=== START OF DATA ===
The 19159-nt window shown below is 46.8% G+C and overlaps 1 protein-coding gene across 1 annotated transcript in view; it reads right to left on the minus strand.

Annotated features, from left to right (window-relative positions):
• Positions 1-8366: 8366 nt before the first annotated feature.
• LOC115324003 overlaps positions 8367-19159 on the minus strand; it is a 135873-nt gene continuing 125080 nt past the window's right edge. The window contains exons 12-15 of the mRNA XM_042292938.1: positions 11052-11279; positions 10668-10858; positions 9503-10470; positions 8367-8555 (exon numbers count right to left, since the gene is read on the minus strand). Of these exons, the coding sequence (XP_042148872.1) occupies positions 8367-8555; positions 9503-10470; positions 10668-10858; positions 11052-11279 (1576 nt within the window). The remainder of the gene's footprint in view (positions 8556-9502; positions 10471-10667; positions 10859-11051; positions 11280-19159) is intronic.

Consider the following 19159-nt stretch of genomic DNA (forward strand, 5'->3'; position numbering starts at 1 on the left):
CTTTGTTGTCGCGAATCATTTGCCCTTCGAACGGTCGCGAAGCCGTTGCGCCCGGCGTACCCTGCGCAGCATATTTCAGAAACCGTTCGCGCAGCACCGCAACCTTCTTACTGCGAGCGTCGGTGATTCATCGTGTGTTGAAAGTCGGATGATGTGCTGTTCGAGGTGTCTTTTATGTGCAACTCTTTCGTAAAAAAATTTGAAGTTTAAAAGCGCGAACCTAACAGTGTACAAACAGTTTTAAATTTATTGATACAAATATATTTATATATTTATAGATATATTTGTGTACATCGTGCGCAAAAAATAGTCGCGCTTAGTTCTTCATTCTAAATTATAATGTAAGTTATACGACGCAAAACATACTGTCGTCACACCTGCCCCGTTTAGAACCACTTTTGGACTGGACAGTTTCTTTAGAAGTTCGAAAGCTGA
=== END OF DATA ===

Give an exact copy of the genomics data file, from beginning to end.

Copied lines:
The 19159-nt window shown below is 46.8% G+C and overlaps 1 protein-coding gene across 1 annotated transcript in view; it reads right to left on the minus strand.

Annotated features, from left to right (window-relative positions):
• Positions 1-8366: 8366 nt before the first annotated feature.
• LOC115324003 overlaps positions 8367-19159 on the minus strand; it is a 135873-nt gene continuing 125080 nt past the window's right edge. The window contains exons 12-15 of the mRNA XM_042292938.1: positions 11052-11279; positions 10668-10858; positions 9503-10470; positions 8367-8555 (exon numbers count right to left, since the gene is read on the minus strand). Of these exons, the coding sequence (XP_042148872.1) occupies positions 8367-8555; positions 9503-10470; positions 10668-10858; positions 11052-11279 (1576 nt within the window). The remainder of the gene's footprint in view (positions 8556-9502; positions 10471-10667; positions 10859-11051; positions 11280-19159) is intronic.

Consider the following 19159-nt stretch of genomic DNA (forward strand, 5'->3'; position numbering starts at 1 on the left):
CTTTGTTGTCGCGAATCATTTGCCCTTCGAACGGTCGCGAAGCCGTTGCGCCCGGCGTACCCTGCGCAGCATATTTCAGAAACCGTTCGCGCAGCACCGCAACCTTCTTACTGCGAGCGTCGGTGATTCATCGTGTGTTGAAAGTCGGATGATGTGCTGTTCGAGGTGTCTTTTATGTGCAACTCTTTCGTAAAAAAATTTGAAGTTTAAAAGCGCGAACCTAACAGTGTACAAACAGTTTTAAATTTATTGATACAAATATATTTATATATTTATAGATATATTTGTGTACATCGTGCGCAAAAAATAGTCGCGCTTAGTTCTTCATTCTAAATTATAATGTAAGTTATACGACGCAAAACATACTGTCGTCACACCTGCCCCGTTTAGAACCACTTTTGGACTGGACAGTTTCTTTAGAAGTTCGAAAGCTGA